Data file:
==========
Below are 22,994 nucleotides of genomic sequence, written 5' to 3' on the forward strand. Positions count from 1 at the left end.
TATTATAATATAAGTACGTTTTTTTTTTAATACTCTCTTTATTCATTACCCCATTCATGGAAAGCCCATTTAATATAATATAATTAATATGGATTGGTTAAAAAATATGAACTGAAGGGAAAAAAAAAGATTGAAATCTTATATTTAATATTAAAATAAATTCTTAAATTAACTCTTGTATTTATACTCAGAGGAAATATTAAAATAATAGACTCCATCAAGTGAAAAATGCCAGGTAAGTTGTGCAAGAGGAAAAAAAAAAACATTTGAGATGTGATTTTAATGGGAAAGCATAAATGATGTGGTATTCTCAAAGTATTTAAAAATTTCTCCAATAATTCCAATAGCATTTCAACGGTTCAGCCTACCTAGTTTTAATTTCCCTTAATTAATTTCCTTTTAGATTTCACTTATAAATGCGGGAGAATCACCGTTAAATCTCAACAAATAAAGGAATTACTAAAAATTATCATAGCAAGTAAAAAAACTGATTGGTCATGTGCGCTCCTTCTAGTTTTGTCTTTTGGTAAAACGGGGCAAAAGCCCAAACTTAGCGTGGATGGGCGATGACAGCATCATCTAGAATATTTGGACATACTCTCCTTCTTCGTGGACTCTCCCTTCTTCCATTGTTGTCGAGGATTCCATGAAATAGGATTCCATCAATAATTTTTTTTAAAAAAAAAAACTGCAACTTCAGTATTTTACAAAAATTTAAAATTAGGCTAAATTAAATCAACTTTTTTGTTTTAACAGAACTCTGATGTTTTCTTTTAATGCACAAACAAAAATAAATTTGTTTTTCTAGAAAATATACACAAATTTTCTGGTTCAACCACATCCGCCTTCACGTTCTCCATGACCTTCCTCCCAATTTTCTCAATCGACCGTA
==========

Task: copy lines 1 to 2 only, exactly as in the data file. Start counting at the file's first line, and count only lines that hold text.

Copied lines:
Below are 22,994 nucleotides of genomic sequence, written 5' to 3' on the forward strand. Positions count from 1 at the left end.
TATTATAATATAAGTACGTTTTTTTTTTAATACTCTCTTTATTCATTACCCCATTCATGGAAAGCCCATTTAATATAATATAATTAATATGGATTGGTTAAAAAATATGAACTGAAGGGAAAAAAAAAGATTGAAATCTTATATTTAATATTAAAATAAATTCTTAAATTAACTCTTGTATTTATACTCAGAGGAAATATTAAAATAATAGACTCCATCAAGTGAAAAATGCCAGGTAAGTTGTGCAAGAGGAAAAAAAAAAACATTTGAGATGTGATTTTAATGGGAAAGCATAAATGATGTGGTATTCTCAAAGTATTTAAAAATTTCTCCAATAATTCCAATAGCATTTCAACGGTTCAGCCTACCTAGTTTTAATTTCCCTTAATTAATTTCCTTTTAGATTTCACTTATAAATGCGGGAGAATCACCGTTAAATCTCAACAAATAAAGGAATTACTAAAAATTATCATAGCAAGTAAAAAAACTGATTGGTCATGTGCGCTCCTTCTAGTTTTGTCTTTTGGTAAAACGGGGCAAAAGCCCAAACTTAGCGTGGATGGGCGATGACAGCATCATCTAGAATATTTGGACATACTCTCCTTCTTCGTGGACTCTCCCTTCTTCCATTGTTGTCGAGGATTCCATGAAATAGGATTCCATCAATAATTTTTTTTAAAAAAAAAAACTGCAACTTCAGTATTTTACAAAAATTTAAAATTAGGCTAAATTAAATCAACTTTTTTGTTTTAACAGAACTCTGATGTTTTCTTTTAATGCACAAACAAAAATAAATTTGTTTTTCTAGAAAATATACACAAATTTTCTGGTTCAACCACATCCGCCTTCACGTTCTCCATGACCTTCCTCCCAATTTTCTCAATCGACCGTA